By Stefanie Loh
Assistant Managing Editor, The Seattle Times
Two years from now, the Associated Press Sports Editors presidency will return to the Pacific Northwest for the first time in more than three decades.
Paul Barrett, sports editor of The Seattle Times, has won the election for APSE second vice president, defeating three other worthy candidates. He will take office on the last day of the summer conference in Las Vegas this July.
Barrett will move up to first vice president in June 2024, before taking on the presidency in 2025.
At that point, Barrett will become the first sports editor from a Pacific Northwest media outlet to become APSE president since Jeff Wohler from The Oregonian held the post in the 1991-1992 cycle.
For perspective, that’s when George H.W. Bush was still president, gas cost about $1.13 per gallon, the Sonics still played in Seattle and Drew Bledsoe was the quarterback of Barrett’s alma mater, Washington State University.
“I’m honored to be elected second vice president, and I want to thank those who voted for me,” Barrett said. “APSE has been a very important part of my career, and I’m excited to serve the membership.
Barrett gained the most votes in a field of four candidates that included Erik Hall (digital sports editor, St. Louis Post-Dispatch), Emily Horos (deputy sports editor, Arizona Republic) and Justin Pelletier (deputy regional sports editor, McClatchy Southeast).
Barrett is a Washington state native who was born in Seattle and went to high school in Everett, a city north of Seattle. He graduated from WSU with a journalism degree and got his first sports journalism job at the newspaper in Walla Walla, Wash. He then worked his way up the chain at newspapers of differing sizes all over the country. Barrett’s stops included Yakima, Wash., Las Vegas and Fresno. He also did two stints each at The Miami Herald and The Arizona Republic before he was hired at The Seattle Times as an assistant sports editor in 2015, and was promoted to sports editor when Don Shelton became the company’s executive editor in August 2016.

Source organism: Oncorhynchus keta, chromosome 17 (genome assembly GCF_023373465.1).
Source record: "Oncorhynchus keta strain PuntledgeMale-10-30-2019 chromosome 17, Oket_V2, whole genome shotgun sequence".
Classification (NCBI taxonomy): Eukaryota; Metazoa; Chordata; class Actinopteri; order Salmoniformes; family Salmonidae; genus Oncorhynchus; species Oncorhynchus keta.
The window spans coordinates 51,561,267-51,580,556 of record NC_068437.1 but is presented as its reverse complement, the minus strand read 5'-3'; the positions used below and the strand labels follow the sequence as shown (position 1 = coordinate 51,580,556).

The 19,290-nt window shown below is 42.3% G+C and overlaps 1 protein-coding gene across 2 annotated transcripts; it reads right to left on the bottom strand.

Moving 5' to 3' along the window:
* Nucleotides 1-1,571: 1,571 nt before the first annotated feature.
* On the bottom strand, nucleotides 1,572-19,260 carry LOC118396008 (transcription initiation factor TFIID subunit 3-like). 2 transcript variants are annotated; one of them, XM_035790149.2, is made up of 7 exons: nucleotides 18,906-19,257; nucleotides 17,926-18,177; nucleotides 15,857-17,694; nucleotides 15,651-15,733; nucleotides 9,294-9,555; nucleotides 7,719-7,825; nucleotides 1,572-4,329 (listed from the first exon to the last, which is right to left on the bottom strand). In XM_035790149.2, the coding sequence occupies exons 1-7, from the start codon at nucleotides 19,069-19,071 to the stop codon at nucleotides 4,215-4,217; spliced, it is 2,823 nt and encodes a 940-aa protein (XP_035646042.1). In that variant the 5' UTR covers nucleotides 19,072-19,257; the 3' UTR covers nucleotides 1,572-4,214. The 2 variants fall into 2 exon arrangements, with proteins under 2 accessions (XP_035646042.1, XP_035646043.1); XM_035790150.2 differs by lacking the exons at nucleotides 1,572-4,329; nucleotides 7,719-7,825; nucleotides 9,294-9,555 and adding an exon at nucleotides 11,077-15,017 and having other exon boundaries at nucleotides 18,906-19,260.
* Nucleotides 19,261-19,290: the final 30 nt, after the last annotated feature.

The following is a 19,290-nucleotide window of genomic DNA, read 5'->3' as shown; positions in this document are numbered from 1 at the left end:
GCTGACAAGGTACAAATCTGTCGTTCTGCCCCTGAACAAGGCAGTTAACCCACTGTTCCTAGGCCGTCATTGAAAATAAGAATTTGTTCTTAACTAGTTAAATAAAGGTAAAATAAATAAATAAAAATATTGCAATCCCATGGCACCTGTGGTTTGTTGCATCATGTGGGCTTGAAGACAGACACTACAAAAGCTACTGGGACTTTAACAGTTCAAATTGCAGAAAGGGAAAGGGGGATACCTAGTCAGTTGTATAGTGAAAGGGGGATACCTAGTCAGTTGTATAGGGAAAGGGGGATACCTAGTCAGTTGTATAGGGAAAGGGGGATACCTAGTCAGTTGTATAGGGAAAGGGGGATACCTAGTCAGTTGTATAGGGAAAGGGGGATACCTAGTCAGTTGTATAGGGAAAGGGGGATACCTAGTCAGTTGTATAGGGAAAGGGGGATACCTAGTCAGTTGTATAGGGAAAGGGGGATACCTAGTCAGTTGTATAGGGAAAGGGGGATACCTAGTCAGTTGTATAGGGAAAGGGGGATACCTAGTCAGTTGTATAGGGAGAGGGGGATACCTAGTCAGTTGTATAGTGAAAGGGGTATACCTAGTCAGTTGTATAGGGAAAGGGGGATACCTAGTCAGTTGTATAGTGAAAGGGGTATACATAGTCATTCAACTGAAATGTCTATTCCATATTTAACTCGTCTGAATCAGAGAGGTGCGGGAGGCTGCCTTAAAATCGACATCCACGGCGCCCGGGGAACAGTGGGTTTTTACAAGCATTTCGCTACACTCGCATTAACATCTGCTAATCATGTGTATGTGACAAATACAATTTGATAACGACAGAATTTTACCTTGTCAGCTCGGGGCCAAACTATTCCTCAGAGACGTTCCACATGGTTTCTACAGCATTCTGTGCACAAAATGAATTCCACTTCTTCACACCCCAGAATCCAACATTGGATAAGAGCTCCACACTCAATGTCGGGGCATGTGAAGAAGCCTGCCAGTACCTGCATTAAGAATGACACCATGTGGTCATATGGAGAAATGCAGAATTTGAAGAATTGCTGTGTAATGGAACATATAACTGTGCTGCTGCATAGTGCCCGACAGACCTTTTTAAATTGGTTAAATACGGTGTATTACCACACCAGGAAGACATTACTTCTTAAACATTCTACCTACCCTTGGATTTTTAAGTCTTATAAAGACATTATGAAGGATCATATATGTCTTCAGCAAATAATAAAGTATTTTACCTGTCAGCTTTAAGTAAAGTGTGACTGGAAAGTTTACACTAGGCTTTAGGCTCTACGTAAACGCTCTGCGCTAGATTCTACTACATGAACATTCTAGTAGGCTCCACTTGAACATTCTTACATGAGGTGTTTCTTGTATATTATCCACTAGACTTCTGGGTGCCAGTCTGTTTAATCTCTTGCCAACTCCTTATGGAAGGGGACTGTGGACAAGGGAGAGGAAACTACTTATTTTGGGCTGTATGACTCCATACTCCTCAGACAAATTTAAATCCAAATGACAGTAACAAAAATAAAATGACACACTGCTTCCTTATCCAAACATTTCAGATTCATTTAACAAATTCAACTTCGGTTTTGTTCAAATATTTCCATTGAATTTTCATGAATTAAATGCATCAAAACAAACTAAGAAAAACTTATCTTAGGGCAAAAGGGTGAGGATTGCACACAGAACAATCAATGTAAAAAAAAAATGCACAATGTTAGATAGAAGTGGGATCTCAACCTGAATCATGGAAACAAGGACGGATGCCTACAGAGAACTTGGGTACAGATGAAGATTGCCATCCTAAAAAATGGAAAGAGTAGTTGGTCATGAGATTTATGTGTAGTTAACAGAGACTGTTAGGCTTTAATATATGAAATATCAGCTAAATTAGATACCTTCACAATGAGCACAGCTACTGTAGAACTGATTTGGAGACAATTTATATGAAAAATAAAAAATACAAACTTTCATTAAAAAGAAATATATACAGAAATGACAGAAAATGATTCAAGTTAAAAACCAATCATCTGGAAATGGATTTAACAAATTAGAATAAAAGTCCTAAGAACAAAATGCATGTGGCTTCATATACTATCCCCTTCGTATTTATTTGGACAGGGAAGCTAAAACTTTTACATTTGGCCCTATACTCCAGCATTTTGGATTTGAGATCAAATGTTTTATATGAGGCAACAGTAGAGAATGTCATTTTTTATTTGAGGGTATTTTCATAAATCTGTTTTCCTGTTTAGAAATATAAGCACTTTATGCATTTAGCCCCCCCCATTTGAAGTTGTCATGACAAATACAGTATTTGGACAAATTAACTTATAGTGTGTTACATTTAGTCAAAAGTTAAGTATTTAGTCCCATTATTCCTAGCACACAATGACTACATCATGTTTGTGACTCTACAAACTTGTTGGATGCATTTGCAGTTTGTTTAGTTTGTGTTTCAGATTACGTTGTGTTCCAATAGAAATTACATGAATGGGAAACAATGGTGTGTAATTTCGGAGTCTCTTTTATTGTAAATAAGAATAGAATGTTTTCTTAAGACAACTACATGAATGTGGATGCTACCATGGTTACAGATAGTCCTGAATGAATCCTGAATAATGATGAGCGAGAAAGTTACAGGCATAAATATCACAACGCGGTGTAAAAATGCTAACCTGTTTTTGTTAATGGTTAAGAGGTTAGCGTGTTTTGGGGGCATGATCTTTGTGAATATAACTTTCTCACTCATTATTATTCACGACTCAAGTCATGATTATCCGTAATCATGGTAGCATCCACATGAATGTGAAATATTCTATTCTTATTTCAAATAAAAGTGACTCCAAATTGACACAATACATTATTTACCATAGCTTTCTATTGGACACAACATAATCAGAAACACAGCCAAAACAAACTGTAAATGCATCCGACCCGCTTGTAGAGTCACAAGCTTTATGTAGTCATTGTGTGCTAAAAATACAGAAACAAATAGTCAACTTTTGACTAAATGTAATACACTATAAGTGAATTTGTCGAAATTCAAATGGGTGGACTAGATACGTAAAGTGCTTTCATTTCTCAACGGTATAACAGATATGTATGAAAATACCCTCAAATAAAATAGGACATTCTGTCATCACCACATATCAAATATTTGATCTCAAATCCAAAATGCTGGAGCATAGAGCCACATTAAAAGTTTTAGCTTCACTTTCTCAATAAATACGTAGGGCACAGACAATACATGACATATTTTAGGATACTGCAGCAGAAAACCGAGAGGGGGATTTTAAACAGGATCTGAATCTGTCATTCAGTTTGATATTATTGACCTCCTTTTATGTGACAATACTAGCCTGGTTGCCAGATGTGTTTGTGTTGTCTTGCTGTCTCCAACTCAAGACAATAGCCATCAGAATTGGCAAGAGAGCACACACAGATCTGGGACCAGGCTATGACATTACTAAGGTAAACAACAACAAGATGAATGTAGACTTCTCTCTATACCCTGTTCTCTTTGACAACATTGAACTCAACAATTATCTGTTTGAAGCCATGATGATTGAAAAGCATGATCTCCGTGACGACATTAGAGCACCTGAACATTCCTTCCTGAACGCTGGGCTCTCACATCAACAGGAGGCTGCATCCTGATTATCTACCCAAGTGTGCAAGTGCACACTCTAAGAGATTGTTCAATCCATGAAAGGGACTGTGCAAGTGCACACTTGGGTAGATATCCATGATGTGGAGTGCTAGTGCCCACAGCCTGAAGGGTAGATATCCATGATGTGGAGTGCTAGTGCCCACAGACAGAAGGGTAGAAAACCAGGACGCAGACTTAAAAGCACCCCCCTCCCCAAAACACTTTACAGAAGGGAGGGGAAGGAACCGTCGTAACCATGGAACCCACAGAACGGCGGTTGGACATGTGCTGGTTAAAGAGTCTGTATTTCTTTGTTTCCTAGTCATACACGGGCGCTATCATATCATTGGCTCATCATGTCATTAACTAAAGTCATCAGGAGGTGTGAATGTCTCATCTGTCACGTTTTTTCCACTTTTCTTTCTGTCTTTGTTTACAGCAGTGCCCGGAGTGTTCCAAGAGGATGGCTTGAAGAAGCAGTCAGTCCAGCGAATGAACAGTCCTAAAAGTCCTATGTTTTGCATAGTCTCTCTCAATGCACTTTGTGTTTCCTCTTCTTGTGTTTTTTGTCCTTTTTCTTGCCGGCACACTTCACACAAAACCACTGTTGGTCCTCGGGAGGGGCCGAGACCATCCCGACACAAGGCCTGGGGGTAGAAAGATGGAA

That background means Barrett knows what it’s like to cover sports and lead sports departments at news outlets of every size, from your smallest community dailies to major metro markets, and that was part of his platform in his campaign for APSE second vice president.
“I can appreciate the challenges faced by APSE member organizations of different sizes and will work to ensure we are serving the needs of its whole membership,” Barrett said.
Since Barrett joined The Seattle Times in 2015, he has led the sports department of the second-largest newsroom on the West Coast to three APSE Grand Slams and two triple crowns. He enjoys mentoring young journalists and is committed to trying to help diversify the sports journalism industry.
Barrett lives in Lynnwood, a suburb of Seattle, with his wife, Tara, and their three children.